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Diagnostic performance of initial enhancement analysis using ultra-fast dynamic contrast-enhanced MRI for breast lesions

  • Mariko Goto
  • Koji Sakai
  • Hajime Yokota
  • Maki Kiba
  • Mariko Yoshida
  • Hiroshi Imai
  • Elisabeth Weiland
  • Isao Yokota
  • Kei Yamada
Breast

Abstract

Objectives

To assess the diagnostic value and contribution to BI-RADS categorisation of initial enhancement on ultra-fast DCE-MRI for differentiating malignant and benign breast lesions.

Methods

The institutional review board approved this study, and written informed consent was obtained from each participant. Both ultra-fast DCE-MRI for initial enhancement analysis and conventional MRI were performed on 200 subjects with a total of 215 lesions (147 malignant and 68 benign). BI-RADS categorisation of enhancing lesions was performed using the conventional MRI. Two initial enhancement measures, time to enhancement (TTE) and maximum slope (MS), were derived from the ultra-fast DCE-MRI. Diagnostic performance and the additional diagnostic value of adding TTE and MS to BI-RADS were evaluated.

Results

Both TTE and MS showed significant differences between malignant and benign breast lesions in masses (TTE, p <.001; MS, p = .006) and non-mass enhancement (NME) (TTE, p <.001; MS, p <.001). For masses, the AUC of TTE+MS combined with BI-RADS (0.864) was better than BI-RADS alone (0.823, p = .065). For NME, the AUC of TTE+MS combined with BI-RADS (0.923) was significantly larger than BI-RADS alone (0.865, p = .036), and diagnostic specificity improved by 40.9% (p = .005), without a significant decrease in the sensitivity (p = .083).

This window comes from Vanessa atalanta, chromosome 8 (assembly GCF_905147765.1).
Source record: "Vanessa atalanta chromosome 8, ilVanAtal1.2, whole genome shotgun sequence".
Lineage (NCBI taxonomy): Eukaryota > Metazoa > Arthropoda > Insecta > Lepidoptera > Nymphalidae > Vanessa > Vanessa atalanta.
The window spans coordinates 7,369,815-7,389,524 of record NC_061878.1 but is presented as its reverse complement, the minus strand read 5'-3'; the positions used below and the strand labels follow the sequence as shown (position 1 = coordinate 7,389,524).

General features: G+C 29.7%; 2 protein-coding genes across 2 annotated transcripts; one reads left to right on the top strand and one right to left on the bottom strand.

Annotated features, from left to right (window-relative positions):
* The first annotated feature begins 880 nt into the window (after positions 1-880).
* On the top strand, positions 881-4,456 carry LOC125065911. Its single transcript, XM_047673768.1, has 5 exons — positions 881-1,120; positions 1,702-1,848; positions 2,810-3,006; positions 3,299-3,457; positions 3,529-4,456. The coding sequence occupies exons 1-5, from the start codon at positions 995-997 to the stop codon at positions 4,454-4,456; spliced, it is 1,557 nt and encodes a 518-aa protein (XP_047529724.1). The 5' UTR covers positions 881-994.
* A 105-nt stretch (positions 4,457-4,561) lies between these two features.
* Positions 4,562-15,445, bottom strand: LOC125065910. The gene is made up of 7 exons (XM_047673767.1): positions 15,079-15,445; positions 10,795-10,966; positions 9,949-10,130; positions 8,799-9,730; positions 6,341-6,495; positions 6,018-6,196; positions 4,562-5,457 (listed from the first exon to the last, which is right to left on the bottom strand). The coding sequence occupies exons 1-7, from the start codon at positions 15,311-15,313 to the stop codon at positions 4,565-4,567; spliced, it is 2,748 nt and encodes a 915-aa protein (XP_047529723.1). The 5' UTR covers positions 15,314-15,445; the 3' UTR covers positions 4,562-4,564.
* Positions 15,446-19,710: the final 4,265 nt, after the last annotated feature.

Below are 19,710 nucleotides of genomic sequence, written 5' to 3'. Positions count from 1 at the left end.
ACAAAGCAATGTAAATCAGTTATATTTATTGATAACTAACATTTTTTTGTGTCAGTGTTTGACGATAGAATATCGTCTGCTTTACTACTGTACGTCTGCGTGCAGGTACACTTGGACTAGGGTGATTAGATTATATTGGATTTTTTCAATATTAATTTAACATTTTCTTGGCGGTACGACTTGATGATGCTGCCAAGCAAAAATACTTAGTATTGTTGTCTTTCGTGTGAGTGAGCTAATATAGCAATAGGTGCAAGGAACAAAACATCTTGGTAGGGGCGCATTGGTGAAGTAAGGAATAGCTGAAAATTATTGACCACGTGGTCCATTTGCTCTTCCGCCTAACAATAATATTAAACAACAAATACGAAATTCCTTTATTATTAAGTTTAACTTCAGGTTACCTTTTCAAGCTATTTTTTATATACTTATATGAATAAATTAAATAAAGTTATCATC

Conclusion

Initial enhancement analysis using ultra-fast DCE-MRI is especially useful for increasing the diagnostic performance of NME in breast MRI.

Key Points

• Ultra-fast dynamic MRI effectively differentiates benign from malignant breast lesions.

• Ultra-fast dynamic MRI contributes to BI-RADS categorisation in non-mass enhancement.

• Management of non-mass breast lesions becomes more appropriate.

Keywords

Breast neoplasms Magnetic resonance imaging Contrast media Kinetics Classification 

Abbreviations

ACR

American College of Radiology

BI-RADS

Breast imaging reporting and data system

CI

Confidence interval

DCIS

Ductal carcinoma in situ

FOV

Field of view

GRAPPA

Generalised autocalibrating partial parallel acquisition

HER2

Human epidermal growth factor receptor type 2

HR

Hormone receptor

IDC

Invasive ductal carcinoma

ILC

Invasive lobular carcinoma

IQR

Interquartile range

MS

Maximum slope

NME

Non-mass enhancement

TTE

Time to enhancement

T2WI

T2-weighted imaging

TWIST

Time-resolved angiography with interleaved stochastic trajectories

VIBE

Volume-interpolated breath-hold examination

Notes

Funding

This study has received funding by the Japan Society for the Promotion of Science (JSPS) KAKENHI Grant Number JP16K19840.

Compliance with ethical standards

Guarantor

The scientific guarantor of this publication is Mariko Goto MD, PhD, Assistant Professor of the Department of Radiology, Kyoto Prefectural University of Medicine.

Conflict of interest

The authors of this manuscript declare relationships with the following companies: Two of the co-authors (Elisabeth Weiland and Hiroshi Imai) are employees of Siemens Healthcare.

Statistics and biometry

One of the authors (Isao Yokota) has significant statistical expertise.

Informed consent

Written informed consent was obtained from all subjects (patients) in this study.

Ethical approval

Institutional Review Board approval was obtained.

Methodology

• Retrospective

• Diagnostic or prognostic study

• Performed at one institution

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Copyright information

© European Society of Radiology 2018

Authors and Affiliations

  1. 1.Department of Radiology, Graduate School of Medical ScienceKyoto Prefectural University of MedicineKyotoJapan
  2. 2.Department of RadiologyChiba University HospitalChibaJapan
  3. 3.Department of RadiologyJapanese Red Cross Kyoto Daini HospitalKyotoJapan
  4. 4.Siemens Healthcare K.K.TokyoJapan
  5. 5.Siemens Healthcare GmbHErlangenGermany
  6. 6.Department of Biostatistics, Graduate School of Medical ScienceKyoto Prefectural University of MedicineKyotoJapan

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